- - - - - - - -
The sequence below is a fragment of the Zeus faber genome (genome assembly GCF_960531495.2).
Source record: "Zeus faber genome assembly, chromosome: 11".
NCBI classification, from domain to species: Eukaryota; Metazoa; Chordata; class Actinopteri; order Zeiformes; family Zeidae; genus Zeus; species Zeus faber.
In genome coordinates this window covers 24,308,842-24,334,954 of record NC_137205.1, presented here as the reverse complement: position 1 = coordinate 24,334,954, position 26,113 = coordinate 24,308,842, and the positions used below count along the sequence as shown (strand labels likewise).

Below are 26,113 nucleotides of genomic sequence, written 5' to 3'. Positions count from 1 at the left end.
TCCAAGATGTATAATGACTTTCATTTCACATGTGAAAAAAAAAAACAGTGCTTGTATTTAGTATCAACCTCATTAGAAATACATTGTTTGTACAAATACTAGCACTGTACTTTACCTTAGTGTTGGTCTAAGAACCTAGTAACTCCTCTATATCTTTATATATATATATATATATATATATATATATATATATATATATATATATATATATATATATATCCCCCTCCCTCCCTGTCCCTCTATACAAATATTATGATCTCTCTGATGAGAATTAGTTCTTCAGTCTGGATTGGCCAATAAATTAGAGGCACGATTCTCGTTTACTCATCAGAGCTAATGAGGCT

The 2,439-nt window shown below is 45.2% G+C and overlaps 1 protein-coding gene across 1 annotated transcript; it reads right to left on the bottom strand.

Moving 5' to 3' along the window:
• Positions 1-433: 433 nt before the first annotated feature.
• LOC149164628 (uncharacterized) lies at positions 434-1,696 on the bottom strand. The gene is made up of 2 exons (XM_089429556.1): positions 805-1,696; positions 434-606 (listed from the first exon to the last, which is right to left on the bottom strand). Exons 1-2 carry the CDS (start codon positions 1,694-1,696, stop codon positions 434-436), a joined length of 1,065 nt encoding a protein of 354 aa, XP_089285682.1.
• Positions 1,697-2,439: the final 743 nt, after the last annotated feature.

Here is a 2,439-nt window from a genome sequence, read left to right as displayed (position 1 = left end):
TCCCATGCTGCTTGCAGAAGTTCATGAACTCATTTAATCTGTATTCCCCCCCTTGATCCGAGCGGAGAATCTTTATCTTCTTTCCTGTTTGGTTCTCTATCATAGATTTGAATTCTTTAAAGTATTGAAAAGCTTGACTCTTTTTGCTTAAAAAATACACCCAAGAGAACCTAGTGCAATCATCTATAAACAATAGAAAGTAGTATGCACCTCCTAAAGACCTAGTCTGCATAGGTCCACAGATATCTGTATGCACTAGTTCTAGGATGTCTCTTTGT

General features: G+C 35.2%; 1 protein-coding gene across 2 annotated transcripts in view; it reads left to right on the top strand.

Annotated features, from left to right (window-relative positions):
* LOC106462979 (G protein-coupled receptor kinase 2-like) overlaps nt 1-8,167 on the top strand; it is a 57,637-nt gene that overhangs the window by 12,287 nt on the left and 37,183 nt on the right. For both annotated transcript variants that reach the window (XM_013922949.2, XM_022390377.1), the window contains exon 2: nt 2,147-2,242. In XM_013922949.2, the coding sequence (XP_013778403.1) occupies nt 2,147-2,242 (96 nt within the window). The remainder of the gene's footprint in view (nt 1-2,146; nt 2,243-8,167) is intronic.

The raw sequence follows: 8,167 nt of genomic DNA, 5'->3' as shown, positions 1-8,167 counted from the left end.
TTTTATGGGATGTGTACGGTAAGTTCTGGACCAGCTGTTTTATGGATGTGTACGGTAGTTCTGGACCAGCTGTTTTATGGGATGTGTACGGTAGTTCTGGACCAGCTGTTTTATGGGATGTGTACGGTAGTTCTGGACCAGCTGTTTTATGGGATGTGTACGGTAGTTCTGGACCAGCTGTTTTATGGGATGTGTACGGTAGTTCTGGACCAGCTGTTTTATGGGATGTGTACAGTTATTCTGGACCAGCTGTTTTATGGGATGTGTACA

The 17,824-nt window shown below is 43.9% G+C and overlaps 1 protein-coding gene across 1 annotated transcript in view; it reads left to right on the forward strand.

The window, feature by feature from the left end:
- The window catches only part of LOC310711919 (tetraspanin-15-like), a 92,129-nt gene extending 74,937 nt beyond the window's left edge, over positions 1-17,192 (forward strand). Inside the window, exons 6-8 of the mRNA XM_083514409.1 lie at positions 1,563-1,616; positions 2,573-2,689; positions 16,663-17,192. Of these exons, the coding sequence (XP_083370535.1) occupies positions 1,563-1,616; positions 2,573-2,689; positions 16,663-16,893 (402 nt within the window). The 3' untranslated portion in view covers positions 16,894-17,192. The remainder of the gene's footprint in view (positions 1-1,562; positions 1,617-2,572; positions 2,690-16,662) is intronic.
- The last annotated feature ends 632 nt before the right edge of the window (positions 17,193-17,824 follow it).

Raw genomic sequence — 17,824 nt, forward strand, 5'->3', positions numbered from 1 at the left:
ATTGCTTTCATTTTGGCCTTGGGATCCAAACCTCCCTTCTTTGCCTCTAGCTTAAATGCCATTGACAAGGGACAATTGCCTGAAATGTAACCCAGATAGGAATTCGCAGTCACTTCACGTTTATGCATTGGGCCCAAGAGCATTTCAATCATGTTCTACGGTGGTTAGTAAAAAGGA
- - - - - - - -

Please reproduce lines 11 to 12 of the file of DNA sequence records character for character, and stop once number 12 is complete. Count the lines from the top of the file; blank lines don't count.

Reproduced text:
• Positions 1,697-2,439: the final 743 nt, after the last annotated feature.

Here is a 2,439-nt window from a genome sequence, read left to right as displayed (position 1 = left end):